Fossil clams are generally easy to recognize because they look a lot like the shells scattered along modern seashores. Clams and their relatives (oysters, scallops, mussels) are often called bivalves (or bivalved mollusks) because their shell is composed of two parts called valves. Like their living relatives, fossil bivalves come in many different shapes and sizes. Typically the right and left valves are symmetrical (in contrast to the bilateral symmetry of individual brachiopod valves), though some bivalves, such as oysters, have valves that are not symmetrical. In western Kansas, fossil clams found in younger rocks from the Cretaceous Period are even more common. Some of these--the inoceramid clams--are huge, as much as 6 feet in diameter. Learn more about fossil bivalves in Kansas.

Crinoids are another animal that lived in the Pennsylvanian seas. Because they resemble plants, with feathery arms set atop a long stem, crinoids are sometimes called sea lilies. But they are definitely animals--relatives of starfish, sand dollars, and sea urchins. Crinoids appeared in the fossil record about 500 million years ago and still inhabit the world's oceans. Well-preserved fossils of entire crinoids have been found in the chalk of western Kansas (and are on display in museums around the country). Usually, people find only pieces of the crinoid stem, which are shaped like little buttons and were used by Native Americans as beads. At this site, you might also find the crinoid calyx, the cup-like part that sat on top of the stem. Learn more about fossil crinoids in Kansas.

Trilobites are an extinct group of arthropods, relatives of insects, spiders, ticks, crabs, shrimp, lobsters, and numerous other organisms. They were exclusively marine organisms. Trilobites first appear in the fossil record in rocks deposited during the Lower Cambrian, about 540 million years ago. Although they were extremely abundant during their first 100 million years or so, by the Pennsylvanian and Permian Periods (when the surface rocks in eastern Kansas were deposited), trilobites were much less dominant. They became extinct, along with many other species, at the end of the Permian. The bodies of trilobites, like insects, have three parts: the head (or cephalon), the thorax, and the tail (or pygidium). Leg-like appendages attached to all three parts, but these are rarely preserved. Because of this, and the fact that trilobites have no living counterpart, paleontologists are hesitant to speculate about how trilobites lived. Trilobite pygidia are sometimes found at this site. Learn more about trilobite fossils in Kansas.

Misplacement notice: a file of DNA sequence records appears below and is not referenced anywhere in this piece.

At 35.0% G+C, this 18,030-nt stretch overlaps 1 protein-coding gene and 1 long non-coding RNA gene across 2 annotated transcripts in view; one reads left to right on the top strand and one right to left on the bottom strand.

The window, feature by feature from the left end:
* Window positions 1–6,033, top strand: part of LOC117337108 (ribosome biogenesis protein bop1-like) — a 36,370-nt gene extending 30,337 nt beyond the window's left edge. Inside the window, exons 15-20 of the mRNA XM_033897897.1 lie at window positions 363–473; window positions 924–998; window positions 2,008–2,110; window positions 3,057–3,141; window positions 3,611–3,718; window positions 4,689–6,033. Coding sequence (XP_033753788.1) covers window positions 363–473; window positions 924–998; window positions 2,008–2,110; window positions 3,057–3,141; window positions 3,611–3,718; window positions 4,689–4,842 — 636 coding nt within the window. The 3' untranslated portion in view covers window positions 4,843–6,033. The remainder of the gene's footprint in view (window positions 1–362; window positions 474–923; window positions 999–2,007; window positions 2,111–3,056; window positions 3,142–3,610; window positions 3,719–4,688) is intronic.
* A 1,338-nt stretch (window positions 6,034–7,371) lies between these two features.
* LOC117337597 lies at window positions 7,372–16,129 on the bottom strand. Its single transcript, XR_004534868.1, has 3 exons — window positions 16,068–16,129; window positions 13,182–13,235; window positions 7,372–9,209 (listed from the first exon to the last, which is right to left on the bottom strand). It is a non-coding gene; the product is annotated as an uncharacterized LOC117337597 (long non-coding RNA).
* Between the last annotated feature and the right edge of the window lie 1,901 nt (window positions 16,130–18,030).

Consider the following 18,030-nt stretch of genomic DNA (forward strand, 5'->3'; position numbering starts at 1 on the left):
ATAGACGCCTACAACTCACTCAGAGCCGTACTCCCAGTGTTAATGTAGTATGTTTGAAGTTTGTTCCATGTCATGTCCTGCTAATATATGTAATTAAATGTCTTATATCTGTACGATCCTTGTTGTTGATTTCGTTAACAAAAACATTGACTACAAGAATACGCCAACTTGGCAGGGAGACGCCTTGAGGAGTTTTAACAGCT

Directions to Stop 4

To get to the new interchange at the junction of K-4 and U.S.-24 northeast of Topeka, approach the interchange from the south on K-4. As you are driving north, pull off to the right side of the road immediately past the first exit ramp, but before you come to the overpass. If the ground is dry, there is a dirt road that will get you safely off the highway. Park near the underpass. The rocks exposed immediately to the east are easily accessed by walking north down to the end of the exposure and then walking back on the flat bench that has been excavated into the cut. The fossils occur in the 6 or 7 feet of rock above this bench.

From Stop 4 to KGS

From stop 4, the route continues east on U.S. 24 to Perry, Kansas, mostly travelling in the Kansas River floodplain. The route heads south from Perry and crosses the Kansas River at Lecompton. Here, on the south bank of the Kansas River, just above river level, members of the Oread Limestone are visible. A short distance upstream the Oread disappears from view, dipping below the alluvium of the Kansas River. The route joins U.S. 40, just below the escarpment of the Deer Creek Limestone, and heads east to Lawrence, crossing the Lecompton cuesta and returning to the Oread Limestone and the Kansas Geological Survey.


Tarbuck, Edward J., and Lutgens, Frederick K., 2000, Earth Science (9th Edition): Upper Saddle River, New Jersey, Prentice Hall, 672 p.

Wicander, R., and Monroe, J. S., 1989, Historical Geology--Evolution of the Earth and Life through Time: St. Paul, Minnesota, West Publishing Company, 578 p.

Zeller, Doris, ed., 1968, The Stratigraphic Succession in Kansas: Kansas Geological Survey, Bulletin 189, 81 p.

This guidebook is also available in print form as Kansas Geological Survey, Open-file Report 2000-55, from KGS Publications Sales office, 785-864-3965.

Unless noted otherwise, illustrations by Jennifer Sims, Kansas Geological Survey; photographs by John Charlton, Kansas Geological Survey. Text by Jim McCauley, Liz Brosius, Rex Buchanan, and Bob Sawin, Kansas Geological Survey.